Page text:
Canada's asylum agreement with the U.S. infringes on Charter, says Federal Court
Judge gives federal government six months to take action
A Federal Court justice says the Safe Third Country Agreement — Canada's asylum agreement with the United States — infringes upon the Canadian Charter of Rights and Freedoms and is giving the federal government six months to respond.
Justice Ann Marie McDonald said the agreement — which stops people from entering either Canada or the U.S. at official Canada-U.S. border crossings and asking for asylum — violates the section of the Charter guaranteeing "the right to life, liberty and security of the person"
The case was brought forward by the Canadian Council for Refugees, Amnesty International, the Canadian Council of Churches and a number of individual litigants who argued that by returning ineligible refugee claimants to the U.S., Canada exposes them to risks — including detention and eventual deportation to countries where they could face harm.
"The applicants have provided significant evidence of the risks and challenges faced by STCA ineligible claimants when they are returned to the U.S.," McDonald wrote.
"The evidence establishes that the conduct of Canadian officials in applying the provisions of the STCA will provoke certain, and known, reactions by U.S. officials. In my view, the risk of detention for the sake of 'administrative' compliance with the provisions of the STCA cannot be justified."
'Canada cannot turn a blind eye'
The 16-year-old agreement recognizes both countries as "safe" countries for migrants and states that refugee claimants are required to request refugee protection in the first country they arrive in — meaning Canadian border officials would send back to the U.S. any would-be refugee claimants arriving at an official border crossing into Canada.
One of the applicants in the case, Nedira Mustefa, is a Muslim woman from Ethiopia who was detained in the U.S. after her attempt to enter Canada. She was held in solitary confinement for one week.
According to the court decision, Mustefa described her time in solitary as "a terrifying, isolating and psychologically traumatic experience."
"Ms. Mustefa, who is Muslim, believes that she was fed pork, despite telling the guards she could not consume it for religious reasons," reads the document. "Mustefa describes skipping meals because she was unable to access appropriate food, and losing nearly 15 pounds."
Mustefa told the court she "felt scared, alone and confused at all times" and that she "did not know when [she] would be released, if at all."
In her decision, McDonald said she found the evidence clearly demonstrates that those returned to the U.S. by Canadian officials are "detained as a penalty."
"Canada cannot turn a blind eye to the consequences that befell Ms. Mustefa in its efforts to adhere to the STCA," she wrote.
The government — the respondents in the case — argued that while failed claimants are subject to detention in the U.S., there is a fair detention review process available. McDonald rejected that argument.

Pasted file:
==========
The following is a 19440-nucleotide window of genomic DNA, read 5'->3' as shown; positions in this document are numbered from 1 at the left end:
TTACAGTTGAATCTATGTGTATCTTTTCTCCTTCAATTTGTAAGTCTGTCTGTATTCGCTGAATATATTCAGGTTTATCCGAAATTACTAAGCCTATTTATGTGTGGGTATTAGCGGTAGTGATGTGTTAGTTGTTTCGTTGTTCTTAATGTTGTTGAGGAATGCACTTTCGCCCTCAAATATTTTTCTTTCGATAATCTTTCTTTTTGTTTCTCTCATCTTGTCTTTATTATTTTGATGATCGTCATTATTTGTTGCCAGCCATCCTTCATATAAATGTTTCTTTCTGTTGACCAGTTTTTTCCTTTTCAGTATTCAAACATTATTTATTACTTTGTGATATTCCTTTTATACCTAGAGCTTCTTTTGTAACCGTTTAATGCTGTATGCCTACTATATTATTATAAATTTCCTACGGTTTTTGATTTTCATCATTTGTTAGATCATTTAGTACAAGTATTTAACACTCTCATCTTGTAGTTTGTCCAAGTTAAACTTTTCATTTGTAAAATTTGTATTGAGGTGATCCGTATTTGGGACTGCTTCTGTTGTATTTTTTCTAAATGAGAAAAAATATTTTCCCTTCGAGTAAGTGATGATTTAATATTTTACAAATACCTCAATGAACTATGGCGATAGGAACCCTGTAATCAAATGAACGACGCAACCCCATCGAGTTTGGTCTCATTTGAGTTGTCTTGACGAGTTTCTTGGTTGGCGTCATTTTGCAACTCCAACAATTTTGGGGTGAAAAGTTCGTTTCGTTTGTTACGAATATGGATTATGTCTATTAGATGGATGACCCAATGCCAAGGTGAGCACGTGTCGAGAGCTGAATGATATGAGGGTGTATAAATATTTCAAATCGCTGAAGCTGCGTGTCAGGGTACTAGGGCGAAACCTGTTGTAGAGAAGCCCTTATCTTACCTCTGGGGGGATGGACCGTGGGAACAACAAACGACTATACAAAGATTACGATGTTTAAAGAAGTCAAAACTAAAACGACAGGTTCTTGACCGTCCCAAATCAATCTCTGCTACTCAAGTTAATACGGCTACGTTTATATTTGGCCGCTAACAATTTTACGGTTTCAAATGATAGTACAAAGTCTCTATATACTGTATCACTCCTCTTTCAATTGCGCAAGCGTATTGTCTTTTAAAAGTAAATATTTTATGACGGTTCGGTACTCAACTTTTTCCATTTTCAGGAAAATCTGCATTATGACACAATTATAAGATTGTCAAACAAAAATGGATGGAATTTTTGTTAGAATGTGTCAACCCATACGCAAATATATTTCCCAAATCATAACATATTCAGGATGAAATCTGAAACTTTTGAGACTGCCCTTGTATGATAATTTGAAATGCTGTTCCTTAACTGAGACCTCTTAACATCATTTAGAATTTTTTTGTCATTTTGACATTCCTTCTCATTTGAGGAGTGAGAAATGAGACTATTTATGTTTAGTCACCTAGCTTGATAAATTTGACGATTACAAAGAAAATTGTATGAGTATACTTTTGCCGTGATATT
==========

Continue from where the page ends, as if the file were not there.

"Suggesting that those who are imprisoned will eventually be released is not sufficient evidence of minimal impairment," she wrote.
The government also argued that striking down the agreement would lead to an increase in claims and put the overall refugee system at risk.
"However, in my view, the evidence offered by the respondents on this point is weak," wrote the justice. "In the past, Canada has demonstrated flexibility to adjust to fluctuations in refugee numbers in response to needs."
Blair's office reviewing the decision
The agreement has come under intense scrutiny since U.S. President Donald Trump's administration began tightening asylum rules.
Advocates have argued the Trump administration's actions mean the U.S. is no longer a safe harbour for those seeking asylum.
McDonald ruled the agreement invalid but has suspended that declaration for six months to allow Parliament to respond.
A spokesperson for Public Safety Minister Bill Blair said the department is "aware of the Federal Court's decision and [is] currently reviewing it.
"Although the Federal Court has made its ruling, that decision does not come in effect until January 22, 2021. The Safe Third Country Agreement remains in effect," said press secretary Mary-Liz Power.
WATCH | Sending asylum seekers back to U.S. a human rights violation, federal court rules:
The three groups which brought the case are asking the government to stop returning refugee claimants to the U.S. in the meantime.
"While the Federal Court has provided the government with six months leeway, it is imperative that Canada immediately end the return of claimants to the U.S.," said Alex Neve, secretary general for Amnesty International Canada, in a joint statement.
"The Safe Third Country Agreement has been the source of grave human rights violations for many years, unequivocally confirmed in this ruling. That cannot be allowed to continue one more day, and is of even greater concern now given the prevalence of COVID-19 in immigration detention in the United States."
Conservative MP Peter Kent, the party's critic for citizenship and immigration, is calling on the government to appeal the decision. The NDP's immigration critic, Jenny Kwan, wants the Liberals to do no such thing.
"We hope the Liberals will accept this important decision and not appeal it since too many people have already lost their rights," she wrote in a media statement.
"The Liberal government must now give notice to the U.S. immediately and withdraw from the Safe Third Country Agreement to stop being complicit in forcing asylum seekers to return to persecution, torture and even death."